My only other gripes are pretty minor. I would have liked to have seen a 2-way zipper to easily accommodate a belay device when using this piece as a belay jacket.  I would also appreciate a built-in compression pocket of some kind with a clip-in point to easily throw the jacket onto the back of the harness when not wearing a pack.  I have gotten around this issue pretty well by stuffing the Compressor into its own hood and clipping the hood adjustment.

First, I feel a small disclaimer is in order.  Since my Compressor is last season’s version, the insulation is PrimaLoft.  Mountain Hardwear has since switched the Compressor to its proprietary Thermic Micro insulation.  However, if the performance of the Thermic Micro insulation in my Mountain Hardwear sleeping bag is any indicator, the Compressor will not suffer for the difference in insulation.  I highly recommend this jacket as a great choice for a heavy insulating layer or light-weight outer belay jacket that performs well even in the cold, windy, and wet.

Friday, November 4, 2011

Climbing Tech Tip Videos

About a month ago, I shot a series of climbing tech tip videos after a day of guiding.  The series focuses on the many uses of plaquette-style belay devices such as the Black Diamond ATC-Guide or the Petzl Reverso 3.  I finally found the time to edit the videos and upload them to the Peregrine Climbing Guides youtube channel.  I've embedded the first one which covers basic top belaying directly from the anchor:

You can find the other 5 videos in the series at the below links:
Redirected Lowering
Unanticipated Lowering
3 to 1 Haul System
Ascending a Rope
The "Gas Pedal" for Top Rope Belaying

Wednesday, November 2, 2011

Stand, Swing, Tap

Here is one of the exercises that Derek came up with to help us train for ice climbing. For lack of a name, I'm dubbing it "Stand, Swing, Tap." The tree in the picture is already dead, so we were not harming it.

The Stand, Swing, Tap:
1. Start sitting with one tool stuck at an arm's length
2. Pull into a standing position
3. Swing your free tool and tap a full arm's length above


This is Dry Tooling

As promised, here are some photos of Derek and me dry tooling as part of our training for ice climbing. Check out my painfully scrawny arms...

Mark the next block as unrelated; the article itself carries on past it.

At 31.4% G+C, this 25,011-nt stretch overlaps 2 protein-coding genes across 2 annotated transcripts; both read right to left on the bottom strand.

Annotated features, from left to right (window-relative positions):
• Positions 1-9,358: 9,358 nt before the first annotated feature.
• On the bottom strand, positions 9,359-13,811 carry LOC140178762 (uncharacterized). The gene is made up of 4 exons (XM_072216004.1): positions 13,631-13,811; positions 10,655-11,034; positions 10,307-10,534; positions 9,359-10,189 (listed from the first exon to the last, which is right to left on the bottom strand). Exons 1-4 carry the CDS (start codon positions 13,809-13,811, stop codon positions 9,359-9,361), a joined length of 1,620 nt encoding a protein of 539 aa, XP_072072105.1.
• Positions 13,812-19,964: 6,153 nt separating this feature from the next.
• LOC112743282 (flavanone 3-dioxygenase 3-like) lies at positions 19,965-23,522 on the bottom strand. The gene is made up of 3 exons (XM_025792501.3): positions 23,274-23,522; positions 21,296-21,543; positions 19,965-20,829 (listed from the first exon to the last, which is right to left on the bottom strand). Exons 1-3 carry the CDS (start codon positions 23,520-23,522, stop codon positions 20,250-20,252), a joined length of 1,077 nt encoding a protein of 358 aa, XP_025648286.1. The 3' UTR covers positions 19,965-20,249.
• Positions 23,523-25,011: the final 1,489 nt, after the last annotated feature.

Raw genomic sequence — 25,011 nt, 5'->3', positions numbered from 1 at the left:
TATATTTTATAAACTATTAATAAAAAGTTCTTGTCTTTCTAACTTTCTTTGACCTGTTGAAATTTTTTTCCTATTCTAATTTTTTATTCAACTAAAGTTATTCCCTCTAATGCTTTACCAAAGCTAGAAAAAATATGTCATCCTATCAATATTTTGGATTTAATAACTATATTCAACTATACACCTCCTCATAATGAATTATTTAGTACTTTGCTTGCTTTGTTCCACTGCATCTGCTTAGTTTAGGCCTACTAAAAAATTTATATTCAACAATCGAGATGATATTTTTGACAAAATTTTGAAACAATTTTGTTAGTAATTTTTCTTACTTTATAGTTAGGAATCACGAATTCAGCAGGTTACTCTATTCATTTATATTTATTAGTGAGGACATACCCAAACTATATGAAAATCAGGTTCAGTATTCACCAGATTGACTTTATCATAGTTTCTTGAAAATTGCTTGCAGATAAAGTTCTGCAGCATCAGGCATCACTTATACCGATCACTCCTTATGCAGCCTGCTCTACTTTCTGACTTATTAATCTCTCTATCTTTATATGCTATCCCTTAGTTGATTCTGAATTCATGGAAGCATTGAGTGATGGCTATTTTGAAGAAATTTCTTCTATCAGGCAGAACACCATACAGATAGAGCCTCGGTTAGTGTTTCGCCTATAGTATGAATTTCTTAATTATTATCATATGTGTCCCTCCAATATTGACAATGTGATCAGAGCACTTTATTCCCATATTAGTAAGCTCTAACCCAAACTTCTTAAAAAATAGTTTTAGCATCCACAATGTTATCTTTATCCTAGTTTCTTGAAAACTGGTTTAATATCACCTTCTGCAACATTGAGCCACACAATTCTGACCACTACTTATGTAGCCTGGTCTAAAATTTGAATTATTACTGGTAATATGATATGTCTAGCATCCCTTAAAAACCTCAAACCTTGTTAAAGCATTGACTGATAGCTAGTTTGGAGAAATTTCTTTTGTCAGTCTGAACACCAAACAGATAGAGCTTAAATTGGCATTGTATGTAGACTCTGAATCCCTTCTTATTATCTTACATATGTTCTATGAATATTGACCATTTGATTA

Wednesday's Workout

Today's workout felt mostly alright. My upper abs are still painfully sore from the last two workouts, so the core work was heinous. However the main portion of the workout went well enough that we did four sets instead of the three we had planned on doing.

The worst part of the workout was the pull-ups. I came pretty close to crying again because I just couldn't do them. Well, I DID do them, but it took forever - I grunted my way up one pull-up and then was so smoked that I had to rest before trying the next one. Derek tried several different methods to keep me motivated, but I still just wanted to sit down and cry. I'm kind of a big baby like that. Anyway, I finished it.

Here's the whole workout we did. Derek did almost everything with 20 lb weights, and I did most everything with 15 lb weights. We both bumped down to different weights for the wrist curls & reverse wrist curls.

The Warm Up
4 mile run at 31 min 57 sec
20 pull ups on ice tools

The Main Deal - 4 sets 
Wrist Curls, 10 reps/ea
Reverse Wrist Curls, 10 reps/ea
Triceps, 10 reps
Slasher to Halo, 10 reps
Air Squats, 30 seconds
Calf Raises 60 seconds

The Core Work - 3 sets
Russian Twist, 10 reps/ea
Spider, 20 seconds
V Crunches, 20 reps

Tuesday, November 1, 2011

Dry Tooling

Doesn't that sound like a dirty phrase? Derek and I went dry tooling this morning. It just sounds wrong. But it's not anything dirty at all, except for dirty in the literal sense that we were in the woods for our training session this morning.

Derek and I went out to a local boulder field to practice our technique for mixed climbing by 'dry tooling' and bouldering in boots and gloves. We also found a recently dead tree to practice tool swings and sticks. We didn't have a specific work-out to post here, but we did a variety of exercises to work our technique and my strength. I was pretty pleased with myself when I managed to keep my feet off the ground and move around a bit on an overhanging rock.

The next couple of posts will be pictures from this morning's excursion. I think they will do a much better job of explaining our training session than my words could.